Halls of justice
While covering High Court this week, a Beaconite saw the transition from the Sakal building in Pasea back to the official Virgin Islands Supreme Court building. In her view, the building has a historical charm, but she could see the practical reasons for needing a new Halls of Justice. The individuals in charge of organising the courtroom space have certainly done a commendable job of making it functional. However, observing Covid-19 preventive measures only highlighted the importance of having adequate space for proceedings, especially should a case hold particular public interest. The premier said in February that the project was in its final development stages, and the Beaconite is eager to see it come to fruition. Just this week, she’s had conversations with too many people about how many institutions have fallen by the wayside, from museums to libraries to sports facilities to government offices. The list goes on and on. Meaningful progress on the Halls of Justice would be a boon to the territory, especially if opportunities are taken to celebrate the legacies of movers and shakers in the field.
Long Bay plan
A Beaconite is pleased that the Ministry of Natural Resources, Labour and Immigration is creating a detailed plan to manage Long Bay on Beef Island. Tucked away from large-scale development, and with a festive atmosphere and superb snorkeling, Long Bay has always been one of the Beaconite’s favourite beaches in the Virgin Islands. Though the ministry’s plan is in its infancy, it so far seems to strike a reasonable balance between the opportunity for vendors who contribute to the beach’s fun vibe and the natural beauty that draws people in the first place. However, he was not able to find the short video detailing the ministry’s “conceptual plan” on the government website or Facebook channel, and he was able to obtain it only after emailing a ministry official. As the government is rightly encouraging the public to give their thoughts on how the beach should be cared for, he encourages the ministry to make that video easily accessible on the government website.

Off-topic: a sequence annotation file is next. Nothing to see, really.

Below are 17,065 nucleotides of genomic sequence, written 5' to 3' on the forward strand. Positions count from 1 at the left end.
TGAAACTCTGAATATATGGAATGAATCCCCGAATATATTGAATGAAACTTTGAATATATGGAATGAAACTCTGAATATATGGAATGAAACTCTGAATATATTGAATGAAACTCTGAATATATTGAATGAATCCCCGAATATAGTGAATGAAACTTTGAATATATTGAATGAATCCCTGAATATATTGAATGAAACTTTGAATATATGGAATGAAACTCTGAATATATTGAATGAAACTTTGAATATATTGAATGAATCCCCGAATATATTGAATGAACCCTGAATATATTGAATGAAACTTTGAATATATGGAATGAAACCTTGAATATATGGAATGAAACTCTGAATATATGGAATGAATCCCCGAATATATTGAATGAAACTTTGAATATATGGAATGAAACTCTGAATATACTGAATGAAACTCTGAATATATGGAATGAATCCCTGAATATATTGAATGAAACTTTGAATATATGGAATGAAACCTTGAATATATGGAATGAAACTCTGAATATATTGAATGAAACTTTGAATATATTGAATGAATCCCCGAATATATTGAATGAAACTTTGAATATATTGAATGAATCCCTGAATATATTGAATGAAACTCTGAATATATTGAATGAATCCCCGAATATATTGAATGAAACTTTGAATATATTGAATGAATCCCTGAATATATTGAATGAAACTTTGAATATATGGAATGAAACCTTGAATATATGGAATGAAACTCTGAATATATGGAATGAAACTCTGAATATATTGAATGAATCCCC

US entry rules
Although a Beaconite has no shortage of issues with the Virgin Islands’ response to the Covid-19 pandemic, today she’s going to write about United States entry protocols and how they are harming not only the VI but every economy around the world that relies on tourism. Tourism is back in earnest here, but every visitor the Beaconite has spoken to has one main concern: getting back in. The pre-departure testing requirement is still the biggest hurdle to travel to and from the US. It excludes travellers who are understandably afraid of testing positive in a foreign country — even one that currently has relatively few cases — and facing quarantine at a massive cost of time and money. Testing itself is a hassle, and even though the test is quick, someone who has to test on Tortola, for instance, may have to give up a day trip to a sister island, taking money out of the pockets of businesses there. It also creates extra work for VI health workers to accommodate testing, when they no doubt have other patients to treat. Obviously, Covid-19 and all of its variants are already widespread in the US, despite these requirements being in place. Many countries, including the UK and some in Europe, are dropping testing requirements for vaccinated and in some cases unvaccinated travellers. Although the learning curve was massive, the VI is currently doing a decent job getting Americans in and out, and the Beaconite thinks the US should return the favour.